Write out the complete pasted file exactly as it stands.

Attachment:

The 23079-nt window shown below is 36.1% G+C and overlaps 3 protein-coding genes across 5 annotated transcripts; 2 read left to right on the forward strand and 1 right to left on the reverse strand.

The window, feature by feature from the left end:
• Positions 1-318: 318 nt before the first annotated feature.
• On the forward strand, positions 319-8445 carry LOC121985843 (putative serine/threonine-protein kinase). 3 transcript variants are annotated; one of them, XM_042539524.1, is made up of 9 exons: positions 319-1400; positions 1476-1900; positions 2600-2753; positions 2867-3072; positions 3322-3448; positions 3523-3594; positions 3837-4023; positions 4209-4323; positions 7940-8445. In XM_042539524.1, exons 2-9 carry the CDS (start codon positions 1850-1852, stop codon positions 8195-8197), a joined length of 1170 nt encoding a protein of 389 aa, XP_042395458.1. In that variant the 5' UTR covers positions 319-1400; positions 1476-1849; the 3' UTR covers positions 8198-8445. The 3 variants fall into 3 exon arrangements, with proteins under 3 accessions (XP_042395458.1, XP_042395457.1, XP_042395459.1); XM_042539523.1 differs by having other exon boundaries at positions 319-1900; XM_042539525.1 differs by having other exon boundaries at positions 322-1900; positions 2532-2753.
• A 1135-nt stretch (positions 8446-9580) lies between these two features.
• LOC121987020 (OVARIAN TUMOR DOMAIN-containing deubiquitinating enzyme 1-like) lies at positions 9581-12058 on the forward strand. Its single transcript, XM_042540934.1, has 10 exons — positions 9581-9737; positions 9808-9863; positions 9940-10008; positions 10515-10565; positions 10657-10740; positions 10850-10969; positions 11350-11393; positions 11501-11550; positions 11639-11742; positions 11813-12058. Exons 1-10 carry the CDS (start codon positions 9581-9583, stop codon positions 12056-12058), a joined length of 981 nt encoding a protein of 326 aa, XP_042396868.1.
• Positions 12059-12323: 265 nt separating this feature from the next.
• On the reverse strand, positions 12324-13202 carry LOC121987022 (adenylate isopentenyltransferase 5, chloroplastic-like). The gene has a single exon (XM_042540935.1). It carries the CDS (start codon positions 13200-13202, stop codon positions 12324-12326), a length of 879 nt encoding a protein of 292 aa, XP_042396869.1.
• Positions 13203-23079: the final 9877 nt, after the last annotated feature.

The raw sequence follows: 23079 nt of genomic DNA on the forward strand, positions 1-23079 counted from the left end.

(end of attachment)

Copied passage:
The 23079-nt window shown below is 36.1% G+C and overlaps 3 protein-coding genes across 5 annotated transcripts; 2 read left to right on the forward strand and 1 right to left on the reverse strand.

The window, feature by feature from the left end:
• Positions 1-318: 318 nt before the first annotated feature.
• On the forward strand, positions 319-8445 carry LOC121985843 (putative serine/threonine-protein kinase). 3 transcript variants are annotated; one of them, XM_042539524.1, is made up of 9 exons: positions 319-1400; positions 1476-1900; positions 2600-2753; positions 2867-3072; positions 3322-3448; positions 3523-3594; positions 3837-4023; positions 4209-4323; positions 7940-8445. In XM_042539524.1, exons 2-9 carry the CDS (start codon positions 1850-1852, stop codon positions 8195-8197), a joined length of 1170 nt encoding a protein of 389 aa, XP_042395458.1. In that variant the 5' UTR covers positions 319-1400; positions 1476-1849; the 3' UTR covers positions 8198-8445. The 3 variants fall into 3 exon arrangements, with proteins under 3 accessions (XP_042395458.1, XP_042395457.1, XP_042395459.1); XM_042539523.1 differs by having other exon boundaries at positions 319-1900; XM_042539525.1 differs by having other exon boundaries at positions 322-1900; positions 2532-2753.
• A 1135-nt stretch (positions 8446-9580) lies between these two features.
• LOC121987020 (OVARIAN TUMOR DOMAIN-containing deubiquitinating enzyme 1-like) lies at positions 9581-12058 on the forward strand. Its single transcript, XM_042540934.1, has 10 exons — positions 9581-9737; positions 9808-9863; positions 9940-10008; positions 10515-10565; positions 10657-10740; positions 10850-10969; positions 11350-11393; positions 11501-11550; positions 11639-11742; positions 11813-12058. Exons 1-10 carry the CDS (start codon positions 9581-9583, stop codon positions 12056-12058), a joined length of 981 nt encoding a protein of 326 aa, XP_042396868.1.
• Positions 12059-12323: 265 nt separating this feature from the next.
• On the reverse strand, positions 12324-13202 carry LOC121987022 (adenylate isopentenyltransferase 5, chloroplastic-like). The gene has a single exon (XM_042540935.1). It carries the CDS (start codon positions 13200-13202, stop codon positions 12324-12326), a length of 879 nt encoding a protein of 292 aa, XP_042396869.1.
• Positions 13203-23079: the final 9877 nt, after the last annotated feature.

The raw sequence follows: 23079 nt of genomic DNA on the forward strand, positions 1-23079 counted from the left end.